Already on September 1st 2015 the Federal Act on Private Security Services Provided Abroad PSSA entered into force (link). Many companies in industry may not realize that the PSSA may be relevant for their kind of operation as article 4 PSSA defines security services very broad. Following activities, amongst others, are defined as security services and may require a license when provided abroad:
Operational and/or logistical support for armed- or security forces Operating and maintaining weapon systems Advising or training members of armed or security forces
Companies supplying products or services to armed- or security forces should evaluate whether the rendered activities fall under the reporting/license obligation of the PSSA. Especially those companies dealing with dual-use or military goods, and/or being contractually linked to armed- or security forces should conduct a detailed analysis.
The federal agency has published a guideline dealing with overlapping obligations of the PSSA, the goods control ordinance and the war material ordinance respectively. It details certain simplifications for services that are covered by a SECO export license (available in German only: link).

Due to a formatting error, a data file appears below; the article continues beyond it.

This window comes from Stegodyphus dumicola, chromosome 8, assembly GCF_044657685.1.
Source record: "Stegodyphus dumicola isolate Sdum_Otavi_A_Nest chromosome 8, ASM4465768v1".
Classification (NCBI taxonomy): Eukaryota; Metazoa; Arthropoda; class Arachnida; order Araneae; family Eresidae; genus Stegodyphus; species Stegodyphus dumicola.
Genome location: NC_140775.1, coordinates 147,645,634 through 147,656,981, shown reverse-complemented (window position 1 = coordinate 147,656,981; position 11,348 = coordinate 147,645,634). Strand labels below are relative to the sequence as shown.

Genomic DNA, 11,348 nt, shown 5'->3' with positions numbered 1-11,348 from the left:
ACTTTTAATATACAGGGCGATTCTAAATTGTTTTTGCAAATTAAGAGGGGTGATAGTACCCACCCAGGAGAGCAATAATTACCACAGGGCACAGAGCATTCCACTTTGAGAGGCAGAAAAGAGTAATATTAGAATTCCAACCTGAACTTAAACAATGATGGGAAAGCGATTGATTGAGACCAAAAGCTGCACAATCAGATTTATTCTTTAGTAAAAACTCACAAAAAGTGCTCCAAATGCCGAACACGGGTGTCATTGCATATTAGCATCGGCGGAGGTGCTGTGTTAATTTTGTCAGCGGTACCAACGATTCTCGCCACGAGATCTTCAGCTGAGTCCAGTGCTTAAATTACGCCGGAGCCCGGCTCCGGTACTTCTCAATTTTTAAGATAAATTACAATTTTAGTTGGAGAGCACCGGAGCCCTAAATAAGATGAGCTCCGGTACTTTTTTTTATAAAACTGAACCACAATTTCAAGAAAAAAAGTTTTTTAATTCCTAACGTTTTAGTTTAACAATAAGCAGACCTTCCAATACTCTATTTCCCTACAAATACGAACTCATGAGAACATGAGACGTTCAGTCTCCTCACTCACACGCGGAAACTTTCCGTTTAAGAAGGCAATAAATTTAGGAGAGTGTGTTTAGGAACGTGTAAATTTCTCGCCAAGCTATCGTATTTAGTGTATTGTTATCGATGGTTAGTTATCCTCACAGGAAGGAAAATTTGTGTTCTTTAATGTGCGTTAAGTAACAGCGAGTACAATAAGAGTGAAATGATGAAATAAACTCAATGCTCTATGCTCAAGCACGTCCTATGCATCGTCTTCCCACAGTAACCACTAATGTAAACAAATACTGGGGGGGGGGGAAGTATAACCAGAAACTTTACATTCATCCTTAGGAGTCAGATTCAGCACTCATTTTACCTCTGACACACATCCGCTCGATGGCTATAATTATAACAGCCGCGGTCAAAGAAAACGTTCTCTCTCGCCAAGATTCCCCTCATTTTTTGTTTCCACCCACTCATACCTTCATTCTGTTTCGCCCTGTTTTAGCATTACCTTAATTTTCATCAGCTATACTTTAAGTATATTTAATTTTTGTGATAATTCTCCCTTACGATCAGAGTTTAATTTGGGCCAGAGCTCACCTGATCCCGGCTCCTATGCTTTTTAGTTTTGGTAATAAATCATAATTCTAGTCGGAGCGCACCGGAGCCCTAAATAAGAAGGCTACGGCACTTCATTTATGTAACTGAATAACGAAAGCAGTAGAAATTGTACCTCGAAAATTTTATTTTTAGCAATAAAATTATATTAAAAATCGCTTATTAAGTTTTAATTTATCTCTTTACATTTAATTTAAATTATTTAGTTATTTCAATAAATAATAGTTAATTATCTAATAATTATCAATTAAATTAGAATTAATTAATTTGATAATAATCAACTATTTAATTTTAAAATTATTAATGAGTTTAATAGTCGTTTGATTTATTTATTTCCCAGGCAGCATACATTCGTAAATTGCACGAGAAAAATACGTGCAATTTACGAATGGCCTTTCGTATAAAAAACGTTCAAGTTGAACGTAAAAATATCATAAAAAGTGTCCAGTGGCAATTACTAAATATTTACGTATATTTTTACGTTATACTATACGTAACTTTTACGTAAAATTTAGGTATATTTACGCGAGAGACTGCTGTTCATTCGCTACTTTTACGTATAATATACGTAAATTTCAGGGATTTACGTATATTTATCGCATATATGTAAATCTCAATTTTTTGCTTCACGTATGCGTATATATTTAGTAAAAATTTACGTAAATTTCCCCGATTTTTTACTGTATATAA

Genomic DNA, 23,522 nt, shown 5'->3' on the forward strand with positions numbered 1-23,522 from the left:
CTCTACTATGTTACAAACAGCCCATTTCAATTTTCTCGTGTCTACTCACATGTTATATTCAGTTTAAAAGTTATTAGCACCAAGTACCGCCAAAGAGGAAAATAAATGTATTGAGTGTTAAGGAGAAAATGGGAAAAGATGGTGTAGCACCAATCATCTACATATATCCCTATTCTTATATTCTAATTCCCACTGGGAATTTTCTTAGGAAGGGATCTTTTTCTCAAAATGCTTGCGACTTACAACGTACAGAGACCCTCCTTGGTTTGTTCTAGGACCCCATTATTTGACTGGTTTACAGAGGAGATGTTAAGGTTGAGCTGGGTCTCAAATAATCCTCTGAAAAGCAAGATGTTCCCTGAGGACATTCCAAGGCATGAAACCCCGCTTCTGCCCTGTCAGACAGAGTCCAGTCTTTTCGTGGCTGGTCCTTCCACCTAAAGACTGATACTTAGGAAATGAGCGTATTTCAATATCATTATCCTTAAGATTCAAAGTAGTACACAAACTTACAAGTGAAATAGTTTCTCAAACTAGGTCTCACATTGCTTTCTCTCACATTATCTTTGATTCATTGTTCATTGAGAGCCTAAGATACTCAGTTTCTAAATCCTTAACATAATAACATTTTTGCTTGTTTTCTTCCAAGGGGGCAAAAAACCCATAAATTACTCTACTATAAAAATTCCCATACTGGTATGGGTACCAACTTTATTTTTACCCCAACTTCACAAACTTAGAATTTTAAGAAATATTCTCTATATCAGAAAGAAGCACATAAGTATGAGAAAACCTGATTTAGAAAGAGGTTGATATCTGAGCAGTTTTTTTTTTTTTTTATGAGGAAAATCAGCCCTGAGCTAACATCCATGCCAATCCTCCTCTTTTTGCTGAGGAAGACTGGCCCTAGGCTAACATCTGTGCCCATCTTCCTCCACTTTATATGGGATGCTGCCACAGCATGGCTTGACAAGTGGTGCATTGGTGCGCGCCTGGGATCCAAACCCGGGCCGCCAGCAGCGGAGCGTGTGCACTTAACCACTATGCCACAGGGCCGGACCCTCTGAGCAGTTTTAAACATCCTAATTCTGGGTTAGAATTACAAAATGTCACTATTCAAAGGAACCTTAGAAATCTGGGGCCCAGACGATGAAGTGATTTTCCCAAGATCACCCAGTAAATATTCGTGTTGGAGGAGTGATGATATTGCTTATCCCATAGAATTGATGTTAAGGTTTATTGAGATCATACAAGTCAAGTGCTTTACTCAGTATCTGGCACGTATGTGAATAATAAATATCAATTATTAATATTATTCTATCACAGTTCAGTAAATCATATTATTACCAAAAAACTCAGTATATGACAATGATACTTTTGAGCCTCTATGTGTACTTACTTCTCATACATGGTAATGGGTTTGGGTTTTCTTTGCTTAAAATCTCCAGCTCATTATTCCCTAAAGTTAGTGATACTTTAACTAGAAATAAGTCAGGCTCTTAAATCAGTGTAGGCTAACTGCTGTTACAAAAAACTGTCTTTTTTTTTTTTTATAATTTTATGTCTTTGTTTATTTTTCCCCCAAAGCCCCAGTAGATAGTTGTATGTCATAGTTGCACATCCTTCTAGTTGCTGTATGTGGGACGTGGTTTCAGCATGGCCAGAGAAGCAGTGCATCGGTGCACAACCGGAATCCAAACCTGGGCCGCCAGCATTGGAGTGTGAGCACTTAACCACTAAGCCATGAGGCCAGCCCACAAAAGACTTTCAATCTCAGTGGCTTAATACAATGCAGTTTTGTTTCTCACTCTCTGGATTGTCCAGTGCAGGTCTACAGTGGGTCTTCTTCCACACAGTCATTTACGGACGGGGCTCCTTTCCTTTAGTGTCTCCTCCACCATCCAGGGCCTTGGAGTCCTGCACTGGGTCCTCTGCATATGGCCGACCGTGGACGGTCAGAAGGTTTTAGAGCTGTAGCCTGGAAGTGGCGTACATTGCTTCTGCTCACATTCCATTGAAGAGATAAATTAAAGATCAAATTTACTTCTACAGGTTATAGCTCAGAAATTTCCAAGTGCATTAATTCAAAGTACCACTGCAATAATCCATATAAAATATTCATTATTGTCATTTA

Furthermore Swiss companies need to consider that services of controlled foreign entities may be subject to the PSSA as well. The definition of controlled entity follows the Swiss Code of Obligation for holding companies and the Federal Law on Acquisition of Real Estate by Persons Resident Abroad for partnerships. Companies in control of foreign entities with contractual ties to armed- and/or security forces should evaluate potential exposure to the Swiss PSSA.
MME Compliance AG supports companies with the analysis of potential PSSA reporting- and licensing obligations as well as the implementation of appropriate compliance programs.
The content of this article is intended to provide a general guide to the subject matter. Specialist advice should be sought about your specific circumstances.